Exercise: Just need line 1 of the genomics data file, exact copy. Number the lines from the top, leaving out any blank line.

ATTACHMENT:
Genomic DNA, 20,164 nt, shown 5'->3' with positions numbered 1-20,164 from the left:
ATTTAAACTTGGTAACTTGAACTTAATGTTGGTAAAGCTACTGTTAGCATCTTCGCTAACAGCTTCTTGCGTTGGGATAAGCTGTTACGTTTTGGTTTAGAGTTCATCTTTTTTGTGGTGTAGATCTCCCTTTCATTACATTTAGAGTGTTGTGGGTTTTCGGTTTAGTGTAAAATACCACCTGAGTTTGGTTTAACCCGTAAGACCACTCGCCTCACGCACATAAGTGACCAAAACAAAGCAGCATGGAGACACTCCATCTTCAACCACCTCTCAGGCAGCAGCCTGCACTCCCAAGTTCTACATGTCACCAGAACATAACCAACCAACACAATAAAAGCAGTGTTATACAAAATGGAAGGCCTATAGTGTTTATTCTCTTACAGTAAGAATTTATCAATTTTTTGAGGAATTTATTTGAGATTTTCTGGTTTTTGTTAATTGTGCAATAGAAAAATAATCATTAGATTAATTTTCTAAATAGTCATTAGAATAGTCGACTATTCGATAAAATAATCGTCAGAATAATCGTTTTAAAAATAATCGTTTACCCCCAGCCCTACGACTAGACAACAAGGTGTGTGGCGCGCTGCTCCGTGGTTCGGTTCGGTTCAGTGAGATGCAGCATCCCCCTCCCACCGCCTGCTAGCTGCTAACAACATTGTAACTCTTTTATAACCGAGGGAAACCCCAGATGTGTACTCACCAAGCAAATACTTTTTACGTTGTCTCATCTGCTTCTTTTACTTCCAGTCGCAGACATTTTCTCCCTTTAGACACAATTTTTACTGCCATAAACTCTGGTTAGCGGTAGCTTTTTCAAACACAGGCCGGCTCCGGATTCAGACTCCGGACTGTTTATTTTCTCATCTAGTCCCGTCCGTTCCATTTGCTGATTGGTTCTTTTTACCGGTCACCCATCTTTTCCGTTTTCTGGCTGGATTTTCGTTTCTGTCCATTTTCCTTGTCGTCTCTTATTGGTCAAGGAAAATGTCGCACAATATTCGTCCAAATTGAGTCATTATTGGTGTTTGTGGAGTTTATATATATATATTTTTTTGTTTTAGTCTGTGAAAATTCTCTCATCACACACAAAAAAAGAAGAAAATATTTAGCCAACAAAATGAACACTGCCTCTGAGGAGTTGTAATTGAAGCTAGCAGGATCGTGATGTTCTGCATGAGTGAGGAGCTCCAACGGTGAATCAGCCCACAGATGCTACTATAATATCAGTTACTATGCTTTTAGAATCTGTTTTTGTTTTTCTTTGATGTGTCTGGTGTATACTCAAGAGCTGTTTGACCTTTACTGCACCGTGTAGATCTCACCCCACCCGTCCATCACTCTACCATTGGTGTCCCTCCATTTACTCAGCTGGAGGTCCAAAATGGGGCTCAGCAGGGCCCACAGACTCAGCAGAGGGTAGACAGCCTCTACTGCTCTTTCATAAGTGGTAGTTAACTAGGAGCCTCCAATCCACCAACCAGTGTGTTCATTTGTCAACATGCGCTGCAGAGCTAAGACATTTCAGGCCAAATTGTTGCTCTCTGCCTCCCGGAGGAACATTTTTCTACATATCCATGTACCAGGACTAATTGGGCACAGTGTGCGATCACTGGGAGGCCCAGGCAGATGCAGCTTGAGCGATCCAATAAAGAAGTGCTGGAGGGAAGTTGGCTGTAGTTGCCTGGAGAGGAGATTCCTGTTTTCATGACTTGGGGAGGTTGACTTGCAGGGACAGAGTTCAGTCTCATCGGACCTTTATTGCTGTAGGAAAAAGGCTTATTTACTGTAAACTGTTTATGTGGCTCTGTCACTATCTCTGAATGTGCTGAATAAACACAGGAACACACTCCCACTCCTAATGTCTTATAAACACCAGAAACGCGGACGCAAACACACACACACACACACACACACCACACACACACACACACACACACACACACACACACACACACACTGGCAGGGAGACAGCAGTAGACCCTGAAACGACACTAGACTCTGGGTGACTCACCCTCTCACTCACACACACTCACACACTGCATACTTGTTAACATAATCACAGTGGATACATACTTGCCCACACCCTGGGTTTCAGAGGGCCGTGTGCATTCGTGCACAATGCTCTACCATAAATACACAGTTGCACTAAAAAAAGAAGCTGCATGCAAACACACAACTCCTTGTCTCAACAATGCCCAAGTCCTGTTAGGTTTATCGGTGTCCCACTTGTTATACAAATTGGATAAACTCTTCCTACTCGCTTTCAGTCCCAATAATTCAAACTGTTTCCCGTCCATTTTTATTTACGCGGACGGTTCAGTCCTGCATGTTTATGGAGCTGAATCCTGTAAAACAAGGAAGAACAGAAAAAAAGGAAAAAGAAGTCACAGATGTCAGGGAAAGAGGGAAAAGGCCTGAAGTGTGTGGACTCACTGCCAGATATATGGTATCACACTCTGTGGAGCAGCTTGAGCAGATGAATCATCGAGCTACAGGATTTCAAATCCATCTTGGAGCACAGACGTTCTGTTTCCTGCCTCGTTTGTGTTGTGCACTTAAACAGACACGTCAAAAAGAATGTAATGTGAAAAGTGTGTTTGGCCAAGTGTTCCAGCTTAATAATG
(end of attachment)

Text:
Genomic DNA, 20,164 nt, shown 5'->3' with positions numbered 1-20,164 from the left: